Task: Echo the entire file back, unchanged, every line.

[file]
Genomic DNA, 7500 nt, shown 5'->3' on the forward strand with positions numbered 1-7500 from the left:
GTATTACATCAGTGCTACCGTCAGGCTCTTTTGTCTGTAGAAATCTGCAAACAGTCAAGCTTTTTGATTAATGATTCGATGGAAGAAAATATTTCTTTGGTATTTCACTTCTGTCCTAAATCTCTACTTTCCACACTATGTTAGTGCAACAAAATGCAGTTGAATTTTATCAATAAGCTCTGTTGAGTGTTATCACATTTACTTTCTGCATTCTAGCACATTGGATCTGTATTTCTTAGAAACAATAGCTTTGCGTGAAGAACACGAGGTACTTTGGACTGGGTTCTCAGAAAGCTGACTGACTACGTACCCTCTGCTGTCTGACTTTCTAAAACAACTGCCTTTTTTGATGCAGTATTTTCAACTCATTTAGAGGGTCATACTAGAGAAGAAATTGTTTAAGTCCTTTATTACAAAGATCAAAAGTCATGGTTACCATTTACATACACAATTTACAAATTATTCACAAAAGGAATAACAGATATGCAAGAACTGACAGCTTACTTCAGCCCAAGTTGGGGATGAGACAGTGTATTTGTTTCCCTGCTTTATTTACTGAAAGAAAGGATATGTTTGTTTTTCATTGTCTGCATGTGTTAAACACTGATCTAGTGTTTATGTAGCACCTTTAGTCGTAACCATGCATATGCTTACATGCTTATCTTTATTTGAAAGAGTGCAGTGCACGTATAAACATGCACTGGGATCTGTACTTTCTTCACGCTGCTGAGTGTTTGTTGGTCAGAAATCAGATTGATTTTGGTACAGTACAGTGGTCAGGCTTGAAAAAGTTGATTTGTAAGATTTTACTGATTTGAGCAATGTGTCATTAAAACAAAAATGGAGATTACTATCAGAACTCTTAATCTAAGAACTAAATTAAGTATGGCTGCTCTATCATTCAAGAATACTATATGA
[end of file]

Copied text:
Genomic DNA, 7500 nt, shown 5'->3' on the forward strand with positions numbered 1-7500 from the left:
GTATTACATCAGTGCTACCGTCAGGCTCTTTTGTCTGTAGAAATCTGCAAACAGTCAAGCTTTTTGATTAATGATTCGATGGAAGAAAATATTTCTTTGGTATTTCACTTCTGTCCTAAATCTCTACTTTCCACACTATGTTAGTGCAACAAAATGCAGTTGAATTTTATCAATAAGCTCTGTTGAGTGTTATCACATTTACTTTCTGCATTCTAGCACATTGGATCTGTATTTCTTAGAAACAATAGCTTTGCGTGAAGAACACGAGGTACTTTGGACTGGGTTCTCAGAAAGCTGACTGACTACGTACCCTCTGCTGTCTGACTTTCTAAAACAACTGCCTTTTTTGATGCAGTATTTTCAACTCATTTAGAGGGTCATACTAGAGAAGAAATTGTTTAAGTCCTTTATTACAAAGATCAAAAGTCATGGTTACCATTTACATACACAATTTACAAATTATTCACAAAAGGAATAACAGATATGCAAGAACTGACAGCTTACTTCAGCCCAAGTTGGGGATGAGACAGTGTATTTGTTTCCCTGCTTTATTTACTGAAAGAAAGGATATGTTTGTTTTTCATTGTCTGCATGTGTTAAACACTGATCTAGTGTTTATGTAGCACCTTTAGTCGTAACCATGCATATGCTTACATGCTTATCTTTATTTGAAAGAGTGCAGTGCACGTATAAACATGCACTGGGATCTGTACTTTCTTCACGCTGCTGAGTGTTTGTTGGTCAGAAATCAGATTGATTTTGGTACAGTACAGTGGTCAGGCTTGAAAAAGTTGATTTGTAAGATTTTACTGATTTGAGCAATGTGTCATTAAAACAAAAATGGAGATTACTATCAGAACTCTTAATCTAAGAACTAAATTAAGTATGGCTGCTCTATCATTCAAGAATACTATATGA